“I mattered here, I had a voice. That message of his had a huge impact on me. I would say that that conversation was my real beginning in Canada.” It was the beginning of Joudi, the Canadian-Syrian woman. She would meet Mr. Neil again, a year later. He recognized her, and remembered their conversation. “That he remembered me was a big deal to me!” He gave her his business card. “I do not think that I will ever contact him, but still I carry his business card with me everywhere.” The encounter left a big impression on her and reminds her of all the connections she has made, and her roots here in Canada. She belongs here now.
Since coming to Canada, Joudi has developed new passions. Photography is one of them. Joudi loves visual images and stories; she can be spotted taking pictures when she has the chance. “I just use my phone, but I really enjoy it.” She also started to explore other art forms such as painting. “In Canada, I have found more time to dedicate to art. Back in the United Arab Emirates, school took up all my free time.”
Volunteering is something of value that Joudi discovered. She had never volunteered, other than at her school. “In the Emirates, volunteering isn’t a ‘thing.’ There aren’t many opportunities, nor is it valued. People just don’t do it.” When she was contacted about becoming a volunteer with the CMW, Joudi was thrilled. “It was another way for me to connect to the community.” Joudi made new friends, explored new places she didn’t know and got to know the region. Volunteering became an important aspect of Joudi’s life in Canada, and it is something she has continued to make space for her in her busy life. Joudi also volunteered as a lab assistant with Science Outreach for Chemistry lab sessions at the University of Waterloo.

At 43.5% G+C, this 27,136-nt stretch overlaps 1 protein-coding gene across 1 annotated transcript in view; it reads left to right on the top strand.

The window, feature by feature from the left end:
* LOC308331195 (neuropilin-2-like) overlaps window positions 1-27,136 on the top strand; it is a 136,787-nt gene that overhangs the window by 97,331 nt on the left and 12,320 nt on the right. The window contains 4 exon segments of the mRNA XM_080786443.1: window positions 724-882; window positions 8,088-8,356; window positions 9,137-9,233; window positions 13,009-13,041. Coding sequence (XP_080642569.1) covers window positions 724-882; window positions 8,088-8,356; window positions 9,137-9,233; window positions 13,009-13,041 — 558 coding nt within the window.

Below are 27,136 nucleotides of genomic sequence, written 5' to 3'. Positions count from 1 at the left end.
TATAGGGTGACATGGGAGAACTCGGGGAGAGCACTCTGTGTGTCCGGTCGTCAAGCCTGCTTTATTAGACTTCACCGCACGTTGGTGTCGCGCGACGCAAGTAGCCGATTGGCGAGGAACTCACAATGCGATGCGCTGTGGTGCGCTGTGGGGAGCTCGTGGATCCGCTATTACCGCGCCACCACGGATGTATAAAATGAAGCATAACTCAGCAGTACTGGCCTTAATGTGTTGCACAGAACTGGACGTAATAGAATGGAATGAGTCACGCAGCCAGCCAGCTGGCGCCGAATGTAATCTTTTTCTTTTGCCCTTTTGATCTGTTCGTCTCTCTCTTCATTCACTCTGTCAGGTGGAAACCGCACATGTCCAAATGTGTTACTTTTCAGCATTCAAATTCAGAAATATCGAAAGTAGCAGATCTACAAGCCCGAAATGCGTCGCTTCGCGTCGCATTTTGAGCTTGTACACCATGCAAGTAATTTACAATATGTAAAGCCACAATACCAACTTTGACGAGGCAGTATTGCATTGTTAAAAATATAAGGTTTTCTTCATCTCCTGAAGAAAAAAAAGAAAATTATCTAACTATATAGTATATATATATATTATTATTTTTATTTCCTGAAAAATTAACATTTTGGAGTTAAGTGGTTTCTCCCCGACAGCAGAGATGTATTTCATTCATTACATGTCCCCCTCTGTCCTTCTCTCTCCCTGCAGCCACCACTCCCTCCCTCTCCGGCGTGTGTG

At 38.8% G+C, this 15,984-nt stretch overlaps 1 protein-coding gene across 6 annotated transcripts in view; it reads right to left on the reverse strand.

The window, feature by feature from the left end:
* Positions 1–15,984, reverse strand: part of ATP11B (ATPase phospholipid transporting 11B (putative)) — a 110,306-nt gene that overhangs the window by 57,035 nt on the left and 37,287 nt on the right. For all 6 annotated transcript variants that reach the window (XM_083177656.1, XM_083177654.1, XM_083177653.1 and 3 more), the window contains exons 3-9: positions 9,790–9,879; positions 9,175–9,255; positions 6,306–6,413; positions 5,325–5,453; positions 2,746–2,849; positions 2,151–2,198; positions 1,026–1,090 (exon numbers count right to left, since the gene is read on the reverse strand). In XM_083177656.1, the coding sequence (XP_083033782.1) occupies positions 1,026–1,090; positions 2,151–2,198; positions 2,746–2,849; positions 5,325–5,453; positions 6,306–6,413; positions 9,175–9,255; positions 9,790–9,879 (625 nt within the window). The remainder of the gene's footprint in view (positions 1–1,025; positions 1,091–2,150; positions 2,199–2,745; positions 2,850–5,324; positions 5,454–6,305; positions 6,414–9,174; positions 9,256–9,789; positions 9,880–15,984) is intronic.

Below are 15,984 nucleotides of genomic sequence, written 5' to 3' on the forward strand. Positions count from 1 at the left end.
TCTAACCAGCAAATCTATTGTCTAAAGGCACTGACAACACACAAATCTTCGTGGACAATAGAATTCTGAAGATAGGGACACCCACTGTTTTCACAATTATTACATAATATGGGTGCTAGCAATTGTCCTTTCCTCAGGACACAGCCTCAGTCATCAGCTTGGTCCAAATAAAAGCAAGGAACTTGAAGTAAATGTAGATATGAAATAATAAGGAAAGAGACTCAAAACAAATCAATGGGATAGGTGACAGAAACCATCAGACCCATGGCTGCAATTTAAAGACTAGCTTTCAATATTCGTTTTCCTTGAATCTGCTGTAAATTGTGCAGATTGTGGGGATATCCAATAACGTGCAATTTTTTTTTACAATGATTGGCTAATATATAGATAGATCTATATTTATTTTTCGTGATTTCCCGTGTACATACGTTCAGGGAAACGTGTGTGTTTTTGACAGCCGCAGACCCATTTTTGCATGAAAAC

In 2019, Joudi started to work for the Coalition. She was hired for six months for the HUQUQ Human Rights Project. She had never worked before, and was aware that most of her peers had. “Here in Canada, everybody works.” She combined the part-time work with her Physics and Astronomy studies at Waterloo University. Joudi independently facilitated Arabic- and English-language sessions on human rights for Arabic families and youth. The goal of the sessions was to increase awareness of the Ontario Human Rights Code in the larger Muslim community of Waterloo Region. She advertised the sessions herself, using social media and posters, reaching about 600 people. A true extravert, she embraced this opportunity to connect with people and made her project a success.
Physics and Astronomy are not the most obvious choices for an Arab girl to study. During her studies, Joudi often felt like the odd one out. “I was the only student wearing the hijab in my year.” The fact that she was fluent in English baffled her fellow students. They often could not place her. “Time and again, I got the question, ‘how long have I been in Canada?’.” Joudi loves her studies and hopes to continue in the field of optometry, after she finishes a successful co-op placement at the University of Waterloo Optometry Clinic. Her passion and aptitude for optometry was obvious to those around her; Joudi was offered a position of part-time undergraduate research assistant at the same clinic for summer 2021.